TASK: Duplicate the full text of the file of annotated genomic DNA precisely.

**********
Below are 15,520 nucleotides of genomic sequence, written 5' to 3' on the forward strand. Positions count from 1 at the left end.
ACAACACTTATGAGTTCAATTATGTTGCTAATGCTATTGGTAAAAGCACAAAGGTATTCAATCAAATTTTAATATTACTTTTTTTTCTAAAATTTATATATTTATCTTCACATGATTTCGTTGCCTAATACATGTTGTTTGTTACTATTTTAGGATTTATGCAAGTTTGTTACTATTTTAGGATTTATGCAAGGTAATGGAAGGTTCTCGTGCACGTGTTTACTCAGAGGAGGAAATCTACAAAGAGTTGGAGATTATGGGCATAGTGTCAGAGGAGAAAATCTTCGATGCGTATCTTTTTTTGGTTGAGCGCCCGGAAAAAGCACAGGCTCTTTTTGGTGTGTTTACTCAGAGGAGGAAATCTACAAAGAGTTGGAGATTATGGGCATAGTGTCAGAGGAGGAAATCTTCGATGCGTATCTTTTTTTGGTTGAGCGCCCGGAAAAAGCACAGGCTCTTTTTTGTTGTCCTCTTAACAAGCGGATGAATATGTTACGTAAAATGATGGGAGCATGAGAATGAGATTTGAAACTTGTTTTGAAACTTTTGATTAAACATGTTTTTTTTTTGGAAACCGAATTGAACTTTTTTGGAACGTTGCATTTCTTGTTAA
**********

Below are 15,520 nucleotides of genomic sequence, written 5' to 3' on the forward strand. Positions count from 1 at the left end.
ACAACACTTATGAGTTCAATTATGTTGCTAATGCTATTGGTAAAAGCACAAAGGTATTCAATCAAATTTTAATATTACTTTTTTTTCTAAAATTTATATATTTATCTTCACATGATTTCGTTGCCTAATACATGTTGTTTGTTACTATTTTAGGATTTATGCAAGTTTGTTACTATTTTAGGATTTATGCAAGGTAATGGAAGGTTCTCGTGCACGTGTTTACTCAGAGGAGGAAATCTACAAAGAGTTGGAGATTATGGGCATAGTGTCAGAGGAGAAAATCTTCGATGCGTATCTTTTTTTGGTTGAGCGCCCGGAAAAAGCACAGGCTCTTTTTGGTGTGTTTACTCAGAGGAGGAAATCTACAAAGAGTTGGAGATTATGGGCATAGTGTCAGAGGAGGAAATCTTCGATGCGTATCTTTTTTTGGTTGAGCGCCCGGAAAAAGCACAGGCTCTTTTTTGTTGTCCTCTTAACAAGCGGATGAATATGTTACGTAAAATGATGGGAGCATGAGAATGAGATTTGAAACTTGTTTTGAAACTTTTGATTAAACATGTTTTTTTTTTGGAAACCGAATTGAACTTTTTTGGAACGTTGCATTTCTTGTTAA